and the dreams of what it could be to many brands and asked if they would be willing to switch from their current suppliers to give us a chance. Fortunately, we’ve had a lot of commitment and 

were able to secure a bank loan to build.

IWhat was the main challenge you encountered setting up Ennovie? 

Convincing a bank to help give us a loan. We were growing 4x every year, something that was never seen before in manufacturing companies, and banks were very reluctant to believe that we would keep growing since their other clients were having issues serving loans or adapting to changes in the international market. Luckily one bank committed to giving us a loan if we hit our planned targets by year-end in 2018. 

What do you love most about working in the gems and jewellery industry? 

I love the variety of people from all walks of life and from different countries that come to 

Thailand to produce beautiful creations that are then appreciated around the world. 

How can we make the gems and jewellery industry more inclusive? 

As someone from outside the industry, I would love to see more events happening. Events for the sake of supporting each other, sharing best practices, not for PR or trade. 

Is the next Thai female generation attracted to the gems and jewellery industry? How do you inspire them to be involved? 

I think they are, but I believe most are attracted by the retail or branding side of it. You can see 

that there are now a lot of new designers on instagram or sold at small kiosks in malls. A lot of 

people I know that are second or third-generation business owners from the manufacturing side are also creating their own brands.

The quality of Thai craftsmanship is exceptionally high, and often overlooked and underrepresented. Do you think things will change? 

Yes, I think this will definitely change. In the clothing and textile industry, customers are already asking ‘who made my clothes’. I believe this will continue and will also happen to the jewellery industry. Supply chains will have to become more transparent, brands will have to start reporting and tracing their supply chains in accordance with Environmental, Societal, and Governance concerns, especially with the adoption of traceable technologies such as Blockchain. 

What advice do you have for females starting out in the industry, especially for those looking to work in manufacturing or jewellery making?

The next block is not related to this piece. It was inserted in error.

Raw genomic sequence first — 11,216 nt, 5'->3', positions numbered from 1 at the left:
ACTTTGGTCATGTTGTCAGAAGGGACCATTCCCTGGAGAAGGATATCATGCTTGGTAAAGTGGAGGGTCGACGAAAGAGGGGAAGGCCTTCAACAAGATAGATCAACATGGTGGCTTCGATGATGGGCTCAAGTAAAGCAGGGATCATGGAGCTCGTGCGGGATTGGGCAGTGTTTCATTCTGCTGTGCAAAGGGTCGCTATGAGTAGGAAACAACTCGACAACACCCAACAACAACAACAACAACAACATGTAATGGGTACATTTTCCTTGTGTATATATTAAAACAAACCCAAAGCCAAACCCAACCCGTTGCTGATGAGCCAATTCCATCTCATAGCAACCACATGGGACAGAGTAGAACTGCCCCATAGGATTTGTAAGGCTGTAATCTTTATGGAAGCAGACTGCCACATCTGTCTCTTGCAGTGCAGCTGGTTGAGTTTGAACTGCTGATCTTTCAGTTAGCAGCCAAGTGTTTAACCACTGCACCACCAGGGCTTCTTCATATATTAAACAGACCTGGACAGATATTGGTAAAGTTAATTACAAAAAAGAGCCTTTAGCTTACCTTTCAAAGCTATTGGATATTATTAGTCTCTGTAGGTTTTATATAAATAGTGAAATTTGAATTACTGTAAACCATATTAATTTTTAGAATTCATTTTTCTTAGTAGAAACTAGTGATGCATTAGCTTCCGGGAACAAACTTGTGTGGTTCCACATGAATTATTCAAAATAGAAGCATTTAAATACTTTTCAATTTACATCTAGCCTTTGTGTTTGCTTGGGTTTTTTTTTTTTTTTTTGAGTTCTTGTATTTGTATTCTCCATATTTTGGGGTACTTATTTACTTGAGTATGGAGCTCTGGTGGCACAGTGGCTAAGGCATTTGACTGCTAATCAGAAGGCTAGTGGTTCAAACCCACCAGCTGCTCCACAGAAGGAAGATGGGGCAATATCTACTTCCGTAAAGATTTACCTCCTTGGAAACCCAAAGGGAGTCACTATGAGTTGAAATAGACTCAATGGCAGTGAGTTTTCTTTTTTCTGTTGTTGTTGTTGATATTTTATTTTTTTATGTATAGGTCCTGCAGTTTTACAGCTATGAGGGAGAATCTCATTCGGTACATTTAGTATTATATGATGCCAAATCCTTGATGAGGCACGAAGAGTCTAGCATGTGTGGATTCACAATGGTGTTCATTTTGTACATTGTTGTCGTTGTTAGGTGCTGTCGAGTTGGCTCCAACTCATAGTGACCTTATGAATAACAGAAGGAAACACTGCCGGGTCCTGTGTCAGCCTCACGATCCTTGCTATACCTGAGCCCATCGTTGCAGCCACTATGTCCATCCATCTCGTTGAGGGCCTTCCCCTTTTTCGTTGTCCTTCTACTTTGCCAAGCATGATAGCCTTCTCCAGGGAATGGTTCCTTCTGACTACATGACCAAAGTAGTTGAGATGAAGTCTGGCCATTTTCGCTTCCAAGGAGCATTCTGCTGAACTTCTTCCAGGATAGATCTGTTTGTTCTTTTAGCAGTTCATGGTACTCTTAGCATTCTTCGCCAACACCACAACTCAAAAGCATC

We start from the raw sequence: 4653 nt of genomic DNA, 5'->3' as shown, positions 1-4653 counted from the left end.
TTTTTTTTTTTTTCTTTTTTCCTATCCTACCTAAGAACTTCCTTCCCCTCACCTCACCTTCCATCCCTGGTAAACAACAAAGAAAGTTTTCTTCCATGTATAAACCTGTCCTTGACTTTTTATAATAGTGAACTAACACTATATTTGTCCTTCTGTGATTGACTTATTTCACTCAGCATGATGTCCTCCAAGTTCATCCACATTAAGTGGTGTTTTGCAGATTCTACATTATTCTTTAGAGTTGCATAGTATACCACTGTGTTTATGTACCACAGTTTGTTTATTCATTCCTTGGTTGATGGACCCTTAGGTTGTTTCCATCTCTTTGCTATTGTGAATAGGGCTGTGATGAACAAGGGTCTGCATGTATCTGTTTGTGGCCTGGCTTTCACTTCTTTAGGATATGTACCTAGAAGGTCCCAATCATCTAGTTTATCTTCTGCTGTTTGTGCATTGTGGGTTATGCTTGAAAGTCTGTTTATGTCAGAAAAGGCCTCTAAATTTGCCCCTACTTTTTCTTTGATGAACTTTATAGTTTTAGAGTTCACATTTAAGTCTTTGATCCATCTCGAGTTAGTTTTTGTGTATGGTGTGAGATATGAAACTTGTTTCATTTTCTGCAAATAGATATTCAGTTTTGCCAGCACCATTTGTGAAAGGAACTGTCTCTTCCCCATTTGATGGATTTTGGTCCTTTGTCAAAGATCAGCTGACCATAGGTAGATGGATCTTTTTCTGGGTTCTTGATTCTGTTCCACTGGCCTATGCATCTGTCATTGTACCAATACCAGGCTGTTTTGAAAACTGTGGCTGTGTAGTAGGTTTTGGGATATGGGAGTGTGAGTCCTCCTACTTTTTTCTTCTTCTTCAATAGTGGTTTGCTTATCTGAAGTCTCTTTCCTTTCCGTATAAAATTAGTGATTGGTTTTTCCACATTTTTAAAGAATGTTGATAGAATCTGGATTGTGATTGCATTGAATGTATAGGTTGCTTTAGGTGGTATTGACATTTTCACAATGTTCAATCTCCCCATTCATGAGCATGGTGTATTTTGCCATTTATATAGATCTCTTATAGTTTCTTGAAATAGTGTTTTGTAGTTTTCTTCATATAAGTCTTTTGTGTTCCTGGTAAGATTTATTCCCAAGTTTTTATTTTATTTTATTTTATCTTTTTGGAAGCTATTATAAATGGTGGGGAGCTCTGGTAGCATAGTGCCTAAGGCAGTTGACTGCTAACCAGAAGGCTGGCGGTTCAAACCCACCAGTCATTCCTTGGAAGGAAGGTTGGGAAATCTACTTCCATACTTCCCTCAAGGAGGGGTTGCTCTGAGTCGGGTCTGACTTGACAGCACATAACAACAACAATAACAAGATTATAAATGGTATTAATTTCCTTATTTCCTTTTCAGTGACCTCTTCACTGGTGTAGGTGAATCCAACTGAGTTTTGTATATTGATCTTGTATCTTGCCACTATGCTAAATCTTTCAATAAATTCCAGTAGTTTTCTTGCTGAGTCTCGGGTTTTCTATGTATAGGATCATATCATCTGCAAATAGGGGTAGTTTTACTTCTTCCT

I don’t think this advice would be different if the person listening were female or male. I’d say don’t 

do CSR, but actually try to implement Environmental, Social, and Governance (ESG) elements into your business with real monetary reasons as to why they make sense. Learn about technologies as they allow for production flexibility and efficient tracking. 

Who have been your biggest mentors in this industry and what is the best advice they have 

ever given you? 

Cyril Baudet (currently VP of Finance for Kering). He introduced me to this industry and made me 

realize how interesting it is from a pure business perspective. He showed me how to effectively 

implement an Enterprise Resource Planning (ERP) system (not an easy feat!) so that I could do my own at Ennovie, and more importantly how to think critically about how the industry has been operating and how to start transforming it for the future. 

What is next for Ennovie? 

One of the things we are working on is a sustainability report so that clients are proud to tell their customers they produce with us in Thailand and the jewellery production causes the least carbon emission possible. We’ve currently been able to help brands with their inventory risks by having a production lead time that is less than 10 working days. We’d like to have more brands onboard that are willing to try a new ordering schedule with us rather than having to order months in advance and then ending up with leftover inventory and the inability to free their cash flows. Having just invested in a high-precision CNC machine that offers unrivalled accuracy and shorter lead times, we are looking for newer technology and the ability to have more accurate casting calibrations. 

Leave a Reply

Your email address will not be published. Required fields are makes.